Graduation ceremonies at UW-Madison are always cause for celebration, with Badgers going off into the world as contributors and leaders in every industry. But on occasion, our campus welcomes back distinguished alumni to the university who return as advisors or board members, giving programs a second reason to celebrate. This was the case with Erica Gruen, who graduated from UW-Madison with her Master’s degree in Political Science and Education in 1975 and returned in 2010 to become a member of the Weinert Center’s Advisory Board at Director Dan Olszewski’s invitation.
Erica was drawn to the Weinert Center’s innovative approach at making entrepreneurship education accessible to everyone on campus, not limiting it to the Business School. She was impressed that it meant students of all disciplines could learn how to develop their ideas. As she puts it, entrepreneurship is less about making business plans and knowing how to present and more about learning how to be a creative and resilient person. For those reasons, entrepreneurship is an invaluable service the Weinert Center provides to the campus community in offering an entrepreneurship certificate. Says Erica, “Anyone can learn to be an entrepreneur, but it’s another matter to learn how to be entrepreneurial. I look forward to the day where we look at entrepreneurship as being for everybody.”
With Erica’s membership on the board, she brings a wealth of insights she has accrued throughout a career which includes 14 years at marketing firm Saatchi and Saatchi, where she worked with Toyota, P&G, General Mills, and other household name brands. Following her time there, she accepted the role of President/CEO of The Food Network. As Erica describes it, “I was brought on as a last-ditch attempt to salvage it, or keep it afloat until it was sold.” Thanks to Erica’s leadership and own entrepreneurial strengths, she led an undeniably successful turnaround of the network, helping create what is now a fixture in popular culture: the celebrity chef. Under Erica’s direction, The Food Network became more entertainment-facing and invested in programming that was more fun to watch as well as hired chefs who could deliver on the dimension of entertainment. As the network’s viewership diversified and grew, it in turn attracted more advertisers, leading to it becoming the entertainment mainstay it is today.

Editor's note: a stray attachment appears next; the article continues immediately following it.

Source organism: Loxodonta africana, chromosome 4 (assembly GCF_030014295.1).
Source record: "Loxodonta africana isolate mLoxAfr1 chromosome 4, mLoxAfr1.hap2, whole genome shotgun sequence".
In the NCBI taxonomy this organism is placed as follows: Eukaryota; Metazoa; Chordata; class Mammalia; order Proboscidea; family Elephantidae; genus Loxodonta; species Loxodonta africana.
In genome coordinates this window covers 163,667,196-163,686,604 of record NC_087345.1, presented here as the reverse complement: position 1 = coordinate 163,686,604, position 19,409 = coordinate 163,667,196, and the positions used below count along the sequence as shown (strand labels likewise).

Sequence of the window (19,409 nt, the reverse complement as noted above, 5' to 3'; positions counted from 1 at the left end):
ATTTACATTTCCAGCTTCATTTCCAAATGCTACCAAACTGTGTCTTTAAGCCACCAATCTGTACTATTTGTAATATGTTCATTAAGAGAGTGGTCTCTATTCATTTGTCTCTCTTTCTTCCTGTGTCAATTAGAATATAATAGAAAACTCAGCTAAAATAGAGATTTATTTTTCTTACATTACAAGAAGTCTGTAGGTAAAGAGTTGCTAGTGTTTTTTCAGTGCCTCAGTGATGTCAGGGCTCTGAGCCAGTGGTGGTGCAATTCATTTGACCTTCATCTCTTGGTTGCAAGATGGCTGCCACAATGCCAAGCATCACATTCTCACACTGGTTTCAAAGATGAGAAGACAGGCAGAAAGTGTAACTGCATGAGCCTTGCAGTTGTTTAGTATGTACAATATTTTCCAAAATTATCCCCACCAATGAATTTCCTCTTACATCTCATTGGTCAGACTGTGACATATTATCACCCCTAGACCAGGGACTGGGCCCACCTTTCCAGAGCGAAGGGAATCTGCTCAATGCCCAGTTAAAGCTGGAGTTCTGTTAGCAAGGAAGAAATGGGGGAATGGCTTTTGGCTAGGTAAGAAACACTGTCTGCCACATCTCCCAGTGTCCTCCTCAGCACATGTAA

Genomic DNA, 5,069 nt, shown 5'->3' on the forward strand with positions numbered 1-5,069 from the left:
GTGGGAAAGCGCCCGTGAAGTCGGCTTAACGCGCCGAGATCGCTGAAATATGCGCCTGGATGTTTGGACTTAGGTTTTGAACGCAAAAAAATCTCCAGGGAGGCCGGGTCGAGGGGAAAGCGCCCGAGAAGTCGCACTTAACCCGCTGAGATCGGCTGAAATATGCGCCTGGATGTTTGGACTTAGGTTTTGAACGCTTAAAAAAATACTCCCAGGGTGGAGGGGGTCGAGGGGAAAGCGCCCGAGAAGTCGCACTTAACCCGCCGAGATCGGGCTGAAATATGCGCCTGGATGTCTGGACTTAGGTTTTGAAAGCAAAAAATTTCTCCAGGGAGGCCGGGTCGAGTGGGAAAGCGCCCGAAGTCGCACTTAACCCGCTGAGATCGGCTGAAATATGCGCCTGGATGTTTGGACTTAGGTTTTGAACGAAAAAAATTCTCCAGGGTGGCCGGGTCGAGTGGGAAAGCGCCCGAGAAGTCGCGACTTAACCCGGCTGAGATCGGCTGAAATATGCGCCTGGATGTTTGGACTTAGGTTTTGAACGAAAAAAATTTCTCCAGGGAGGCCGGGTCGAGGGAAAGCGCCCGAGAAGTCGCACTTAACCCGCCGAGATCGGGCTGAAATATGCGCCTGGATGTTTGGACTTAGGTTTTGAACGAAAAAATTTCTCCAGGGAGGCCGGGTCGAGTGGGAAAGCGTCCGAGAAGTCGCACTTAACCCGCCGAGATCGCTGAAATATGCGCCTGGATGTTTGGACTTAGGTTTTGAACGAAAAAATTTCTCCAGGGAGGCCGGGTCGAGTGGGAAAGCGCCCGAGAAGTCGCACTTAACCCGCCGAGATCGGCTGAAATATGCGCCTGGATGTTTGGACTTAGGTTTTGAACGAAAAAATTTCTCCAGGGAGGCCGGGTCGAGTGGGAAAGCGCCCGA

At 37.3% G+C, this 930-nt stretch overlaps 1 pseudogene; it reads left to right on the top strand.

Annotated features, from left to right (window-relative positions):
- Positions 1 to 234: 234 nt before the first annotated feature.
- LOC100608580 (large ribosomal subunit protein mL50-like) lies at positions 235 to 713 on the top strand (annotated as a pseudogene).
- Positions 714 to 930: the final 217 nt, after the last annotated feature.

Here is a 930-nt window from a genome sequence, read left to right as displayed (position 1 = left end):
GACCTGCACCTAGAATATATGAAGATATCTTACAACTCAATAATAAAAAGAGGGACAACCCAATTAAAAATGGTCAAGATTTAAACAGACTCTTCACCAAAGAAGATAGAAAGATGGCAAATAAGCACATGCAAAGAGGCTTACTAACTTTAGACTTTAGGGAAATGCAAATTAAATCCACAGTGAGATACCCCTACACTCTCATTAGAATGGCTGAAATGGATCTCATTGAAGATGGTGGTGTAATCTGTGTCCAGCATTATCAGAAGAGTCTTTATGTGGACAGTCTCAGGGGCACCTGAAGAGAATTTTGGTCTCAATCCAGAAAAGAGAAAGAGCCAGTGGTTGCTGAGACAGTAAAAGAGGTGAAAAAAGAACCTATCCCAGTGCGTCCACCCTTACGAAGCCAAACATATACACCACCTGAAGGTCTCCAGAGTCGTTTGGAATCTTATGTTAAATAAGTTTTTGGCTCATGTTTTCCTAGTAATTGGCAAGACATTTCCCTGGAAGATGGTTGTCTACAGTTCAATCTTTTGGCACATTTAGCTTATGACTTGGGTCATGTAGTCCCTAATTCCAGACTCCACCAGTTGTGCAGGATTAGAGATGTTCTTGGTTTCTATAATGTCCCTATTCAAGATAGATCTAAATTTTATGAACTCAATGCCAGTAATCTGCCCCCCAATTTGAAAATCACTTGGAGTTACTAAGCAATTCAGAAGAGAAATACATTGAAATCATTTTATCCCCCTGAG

Beyond her work experience, Erica is highly involved in mentoring and advising new and young business leaders. She advises, invests, and mentors startups around the country (though primarily from her home base in New York), with a personal interest in championing female entrepreneurs. Additionally, she teaches media and entertainment-oriented business courses at NYU’s Stern College of Business.
While 2020 is in the books, there is understandably a lot of hope by many that 2021 sees a return to normalcy. But while it’s fair to say that the pandemic will eventually come to an end, many of the shifts in behavior it caused will continue. Online shopping, for example, has been accelerated and now constitutes a larger share of overall purchases. Erica shared her own speculation about how the concept of work being organized around cities may change dramatically in the next 10 years, saying, “For those about to graduate, I think the prospect for employment is going to be a little murky. But I think a lot of graduates who thought they were going to have to leave Madison and go to a metropolis to find employment will be surprised that there are more opportunities and that will endure.”